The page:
The investigation was conducted by business reporter Grant Robertson and data journalist Tom Cardoso, both of The Globe and Mail, Canada’s national newspaper.
For decades, Canada has been criticized throughout the world for being weak on white-collar crime. Massive stock frauds go unpunished, while lesser-known cases slip by unnoticed, and the people who make millions from these schemes get away with a slap on the wrist, sometimes only to reoffend. But how big is the problem? How easy is it to steal from investors? What tactics are criminals using to flout the system so easily? And why is Canada seemingly worse-off than some other countries?
Easy Money was a year-long data investigation into white-collar crime, revealing how fraudsters commit securities offences, make millions, escape with minimal punishment, and then do it all again. The series analyzed four aspects of securities crime, spread over a series of investigative articles with accompanying charts and graphs to illustrate the data collected.
The first story probed the high number of repeat offenders in Canada’s capital markets who appear to be systematically gaming the system in the name of big profits, with little threat of serious punishment. The investigation revealed for the first time that as many as 1 in 9 white-collar criminals in Canada are repeat offenders, showing that deterrence efforts aren’t working. Of those, more than 63 per cent were caught in one jurisdiction, sanctioned, then committed new crimes in a different jurisdiction, showing gaps in the system are easily exploited.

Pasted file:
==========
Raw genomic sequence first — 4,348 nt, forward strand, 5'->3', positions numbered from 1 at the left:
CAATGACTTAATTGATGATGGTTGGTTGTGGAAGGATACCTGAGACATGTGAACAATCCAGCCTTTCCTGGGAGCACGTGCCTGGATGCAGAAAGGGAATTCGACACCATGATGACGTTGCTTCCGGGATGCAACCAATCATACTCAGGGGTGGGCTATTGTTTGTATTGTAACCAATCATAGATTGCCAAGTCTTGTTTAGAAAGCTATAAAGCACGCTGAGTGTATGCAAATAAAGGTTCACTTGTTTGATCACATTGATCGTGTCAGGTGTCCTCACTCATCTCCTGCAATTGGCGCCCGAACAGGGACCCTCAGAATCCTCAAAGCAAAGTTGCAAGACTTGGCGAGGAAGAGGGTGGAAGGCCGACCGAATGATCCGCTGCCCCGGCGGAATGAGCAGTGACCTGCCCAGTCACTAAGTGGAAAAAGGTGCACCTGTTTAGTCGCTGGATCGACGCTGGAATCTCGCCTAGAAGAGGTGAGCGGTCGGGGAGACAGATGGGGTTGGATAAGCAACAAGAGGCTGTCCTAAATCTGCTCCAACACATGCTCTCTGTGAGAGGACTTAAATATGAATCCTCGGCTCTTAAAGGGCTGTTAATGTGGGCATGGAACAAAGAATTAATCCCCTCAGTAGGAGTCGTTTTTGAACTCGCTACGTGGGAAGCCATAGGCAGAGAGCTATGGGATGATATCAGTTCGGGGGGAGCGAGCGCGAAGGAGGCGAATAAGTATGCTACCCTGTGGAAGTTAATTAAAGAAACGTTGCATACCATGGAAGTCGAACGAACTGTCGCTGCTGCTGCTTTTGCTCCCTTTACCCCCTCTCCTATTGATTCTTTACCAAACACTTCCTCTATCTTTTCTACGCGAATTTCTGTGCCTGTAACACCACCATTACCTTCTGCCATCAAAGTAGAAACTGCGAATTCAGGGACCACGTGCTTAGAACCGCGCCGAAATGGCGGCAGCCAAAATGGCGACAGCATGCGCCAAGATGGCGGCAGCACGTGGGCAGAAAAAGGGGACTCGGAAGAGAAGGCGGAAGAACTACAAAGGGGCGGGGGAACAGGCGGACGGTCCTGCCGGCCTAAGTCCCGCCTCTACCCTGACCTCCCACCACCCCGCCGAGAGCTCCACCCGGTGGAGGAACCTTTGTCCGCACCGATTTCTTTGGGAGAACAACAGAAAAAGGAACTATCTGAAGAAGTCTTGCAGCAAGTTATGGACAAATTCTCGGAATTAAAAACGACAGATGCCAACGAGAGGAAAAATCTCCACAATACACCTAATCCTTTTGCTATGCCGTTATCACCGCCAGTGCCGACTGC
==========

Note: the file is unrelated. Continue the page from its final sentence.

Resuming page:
The second story analyzed the tactics these serial offenders use to exploit such weaknesses. The data revealed surprisingly simple strategies, such as using a fake name, yielded remarkably effective results. The story also paints a picture of the disparity between Canadian and U.S. enforcement, exploring one prominent case were American authorities caught a securities criminal that Canadian investigators were unable to bring to justice, or even prove he existed.
The third story exposed the systemic problem of unpaid fines in Canada’s stock markets, calculating for the first time nationally an accurate assessment of just how many of these sanctions are being ignored by criminals. By amassing 30-years of data from across the country, the story revealed more than $1.1-billion worth of penalties go unpaid.
Regulators argue the fines are difficult to collect. But the reporters tracked down numerous assets held by criminals that the authorities appear to have missed, including a sprawling home outside Toronto that an offender hid from the law. After being informed of the oversight by the journalists, the regulator announced it was suddenly collecting on the asset.
Part four looked at the lack of justice for victims, including one who was treated with indifference after blowing the whistle on a significant fraud. The story included comments from an admitted criminal who said he feels no remorse for his crimes, and has no fear being caught, which backed up what the data analysis showed.
What makes this project innovative?